There are many ways to define cinema, but from its earliest days, you could always boil it down to this: A work of art projected on a white wall in a dark room. The image above is an archival photo, and there aren’t as many balconies as there once were in this country, but otherwise that sight — a beam of light piercing through the darkness — has remained basically unchanged in every movie theater for well over 100 years.

That may soon change.

Variety reports on the “first-ever LED cinema screen” in the United States, which was recently installed at the Pacific Theater in Chastworth, California by Samsung. Supposedly this screen “can display true black and is unaffected by ambient lighting.” Because it is “essentially a massive television screen” it requires no projector, and thus would make the image above as extinct as the dodo bird.

Variety’s Ricardo Lopez says during the presentation he attended last week, “the screen was noticeably brighter and displayed richer detail during trailer showings for Black Panther and A Wrinkle in Time.” I want to believe he’s right; I certainly have no reason to doubt him. Maybe it will look incredible. I’m going to reserve judgment until I see it for myself. But on a practical level, once the word gets out that people are paying for giant television in a room, I don’t understand why people will continue to pay a premium for an experience that is comparable to the one they can get at home for nothing. (And according to The Hollywood Reporter, theaters may eventually decide to charge extra for the LED cinema screen.)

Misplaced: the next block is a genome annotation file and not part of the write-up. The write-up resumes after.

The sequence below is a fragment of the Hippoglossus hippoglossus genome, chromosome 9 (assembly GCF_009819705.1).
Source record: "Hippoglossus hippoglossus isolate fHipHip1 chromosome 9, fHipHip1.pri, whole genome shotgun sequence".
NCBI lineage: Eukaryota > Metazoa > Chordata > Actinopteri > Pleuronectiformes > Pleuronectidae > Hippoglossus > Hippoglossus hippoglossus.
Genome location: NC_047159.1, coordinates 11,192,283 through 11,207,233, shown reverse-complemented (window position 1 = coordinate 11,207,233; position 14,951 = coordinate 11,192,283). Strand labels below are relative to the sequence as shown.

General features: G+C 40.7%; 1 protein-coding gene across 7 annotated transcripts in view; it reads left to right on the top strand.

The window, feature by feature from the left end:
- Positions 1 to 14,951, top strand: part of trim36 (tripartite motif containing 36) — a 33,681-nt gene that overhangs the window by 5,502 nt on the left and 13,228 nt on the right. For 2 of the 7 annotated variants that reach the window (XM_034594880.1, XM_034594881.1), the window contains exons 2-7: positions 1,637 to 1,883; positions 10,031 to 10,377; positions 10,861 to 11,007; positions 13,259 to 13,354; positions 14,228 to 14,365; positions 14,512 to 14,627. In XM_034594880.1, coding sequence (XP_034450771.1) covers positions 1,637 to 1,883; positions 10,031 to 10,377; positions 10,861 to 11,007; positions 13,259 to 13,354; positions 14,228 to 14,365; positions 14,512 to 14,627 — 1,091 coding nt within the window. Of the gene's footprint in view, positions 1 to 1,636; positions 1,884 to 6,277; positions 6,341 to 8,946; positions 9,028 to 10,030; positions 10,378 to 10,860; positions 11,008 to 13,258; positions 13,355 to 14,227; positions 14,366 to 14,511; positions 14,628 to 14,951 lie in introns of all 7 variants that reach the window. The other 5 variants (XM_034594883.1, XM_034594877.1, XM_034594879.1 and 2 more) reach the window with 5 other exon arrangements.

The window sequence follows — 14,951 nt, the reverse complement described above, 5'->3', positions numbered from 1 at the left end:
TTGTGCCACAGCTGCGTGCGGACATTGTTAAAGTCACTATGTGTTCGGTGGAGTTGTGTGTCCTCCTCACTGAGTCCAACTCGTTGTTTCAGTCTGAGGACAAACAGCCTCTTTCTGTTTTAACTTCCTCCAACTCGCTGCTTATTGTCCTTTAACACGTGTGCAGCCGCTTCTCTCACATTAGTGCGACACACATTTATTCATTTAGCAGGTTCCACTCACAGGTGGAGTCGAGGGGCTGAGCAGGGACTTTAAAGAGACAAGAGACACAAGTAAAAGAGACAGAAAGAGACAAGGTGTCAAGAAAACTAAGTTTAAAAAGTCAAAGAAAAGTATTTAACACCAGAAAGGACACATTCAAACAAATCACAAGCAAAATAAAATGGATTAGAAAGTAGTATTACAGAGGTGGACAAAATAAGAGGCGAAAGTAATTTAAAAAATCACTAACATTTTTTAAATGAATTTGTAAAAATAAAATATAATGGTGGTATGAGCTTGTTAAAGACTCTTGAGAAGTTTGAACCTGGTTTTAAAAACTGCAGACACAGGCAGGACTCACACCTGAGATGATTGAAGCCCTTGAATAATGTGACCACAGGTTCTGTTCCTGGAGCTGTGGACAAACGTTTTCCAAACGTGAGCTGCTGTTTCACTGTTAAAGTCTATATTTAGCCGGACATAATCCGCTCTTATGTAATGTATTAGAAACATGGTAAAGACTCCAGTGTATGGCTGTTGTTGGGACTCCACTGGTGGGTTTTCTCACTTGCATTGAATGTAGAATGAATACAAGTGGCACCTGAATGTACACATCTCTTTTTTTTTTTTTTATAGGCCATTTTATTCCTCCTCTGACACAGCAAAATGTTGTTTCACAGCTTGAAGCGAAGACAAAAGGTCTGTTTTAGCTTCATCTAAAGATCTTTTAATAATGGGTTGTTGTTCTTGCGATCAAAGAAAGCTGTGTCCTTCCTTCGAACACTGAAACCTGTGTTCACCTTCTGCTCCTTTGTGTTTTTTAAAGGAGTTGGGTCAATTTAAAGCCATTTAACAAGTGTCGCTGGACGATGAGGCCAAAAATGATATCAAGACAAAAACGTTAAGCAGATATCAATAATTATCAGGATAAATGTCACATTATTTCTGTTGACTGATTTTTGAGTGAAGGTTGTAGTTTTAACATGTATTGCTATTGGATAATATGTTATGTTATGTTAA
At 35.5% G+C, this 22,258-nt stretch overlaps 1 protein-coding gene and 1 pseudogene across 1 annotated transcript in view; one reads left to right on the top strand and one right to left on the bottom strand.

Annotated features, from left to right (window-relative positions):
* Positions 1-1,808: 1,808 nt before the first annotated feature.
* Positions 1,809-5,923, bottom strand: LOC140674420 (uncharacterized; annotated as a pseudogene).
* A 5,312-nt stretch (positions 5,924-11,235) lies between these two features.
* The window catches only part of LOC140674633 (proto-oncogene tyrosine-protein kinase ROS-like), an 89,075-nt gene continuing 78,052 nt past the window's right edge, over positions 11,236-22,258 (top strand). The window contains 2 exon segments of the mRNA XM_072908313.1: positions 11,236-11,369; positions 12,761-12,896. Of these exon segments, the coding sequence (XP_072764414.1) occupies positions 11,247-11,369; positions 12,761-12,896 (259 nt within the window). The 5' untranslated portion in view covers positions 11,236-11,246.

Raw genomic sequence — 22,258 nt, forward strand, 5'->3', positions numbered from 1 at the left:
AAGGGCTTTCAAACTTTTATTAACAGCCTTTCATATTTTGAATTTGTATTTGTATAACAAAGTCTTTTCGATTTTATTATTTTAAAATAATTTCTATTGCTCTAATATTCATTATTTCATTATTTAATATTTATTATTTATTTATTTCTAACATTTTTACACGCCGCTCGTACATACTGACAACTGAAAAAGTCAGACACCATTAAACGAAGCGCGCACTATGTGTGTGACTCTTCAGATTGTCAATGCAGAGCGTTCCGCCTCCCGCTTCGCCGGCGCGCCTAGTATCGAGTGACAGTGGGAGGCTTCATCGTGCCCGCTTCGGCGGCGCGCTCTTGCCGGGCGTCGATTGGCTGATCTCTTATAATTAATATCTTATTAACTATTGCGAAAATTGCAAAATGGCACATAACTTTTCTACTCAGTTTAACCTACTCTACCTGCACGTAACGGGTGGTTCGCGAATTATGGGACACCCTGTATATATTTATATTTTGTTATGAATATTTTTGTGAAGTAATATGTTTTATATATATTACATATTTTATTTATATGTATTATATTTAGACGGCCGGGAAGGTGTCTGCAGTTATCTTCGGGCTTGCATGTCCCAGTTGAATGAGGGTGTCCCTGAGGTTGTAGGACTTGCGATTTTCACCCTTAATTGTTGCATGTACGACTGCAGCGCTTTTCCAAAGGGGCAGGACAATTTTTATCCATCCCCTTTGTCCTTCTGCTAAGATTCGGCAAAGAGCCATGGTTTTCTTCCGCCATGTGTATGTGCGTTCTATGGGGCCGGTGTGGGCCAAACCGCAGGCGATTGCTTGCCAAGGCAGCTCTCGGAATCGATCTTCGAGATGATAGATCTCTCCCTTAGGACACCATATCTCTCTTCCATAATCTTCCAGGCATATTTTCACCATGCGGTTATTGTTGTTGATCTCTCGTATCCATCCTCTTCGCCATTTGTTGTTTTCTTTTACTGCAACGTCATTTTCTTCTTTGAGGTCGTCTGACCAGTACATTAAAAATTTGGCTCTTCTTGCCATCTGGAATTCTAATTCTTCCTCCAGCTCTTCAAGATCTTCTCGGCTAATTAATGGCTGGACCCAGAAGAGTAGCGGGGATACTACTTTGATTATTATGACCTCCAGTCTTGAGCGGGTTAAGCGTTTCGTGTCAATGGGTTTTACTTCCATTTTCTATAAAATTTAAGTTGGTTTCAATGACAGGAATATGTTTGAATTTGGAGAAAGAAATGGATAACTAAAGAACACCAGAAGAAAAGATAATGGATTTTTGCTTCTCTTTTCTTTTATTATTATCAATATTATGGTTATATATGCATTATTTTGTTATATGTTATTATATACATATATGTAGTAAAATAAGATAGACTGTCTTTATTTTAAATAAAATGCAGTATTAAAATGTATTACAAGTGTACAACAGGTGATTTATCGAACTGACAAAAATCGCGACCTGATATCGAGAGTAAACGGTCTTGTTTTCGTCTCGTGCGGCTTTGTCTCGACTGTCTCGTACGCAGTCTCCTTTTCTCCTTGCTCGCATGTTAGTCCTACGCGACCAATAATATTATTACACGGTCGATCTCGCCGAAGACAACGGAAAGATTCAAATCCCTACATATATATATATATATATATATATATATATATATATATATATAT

I have a pretty good TV sitting in my house. Would I pay $15 (plus a couple subway or taxi rides, or gas for a car, plus maybe a babysitter) to watch a really good television? I’m a movie nut, and pay way too much money to go see way too many movies, and I’m not sure I would. The whole thing sounds like a thought experiment: If a film isn’t shot on film, isn’t projected on film, isn’t projected at all, and is displayed on a giant television, does it even qualify as a film? I don’t know, but we’re going to have to decide because this reality is coming soon.

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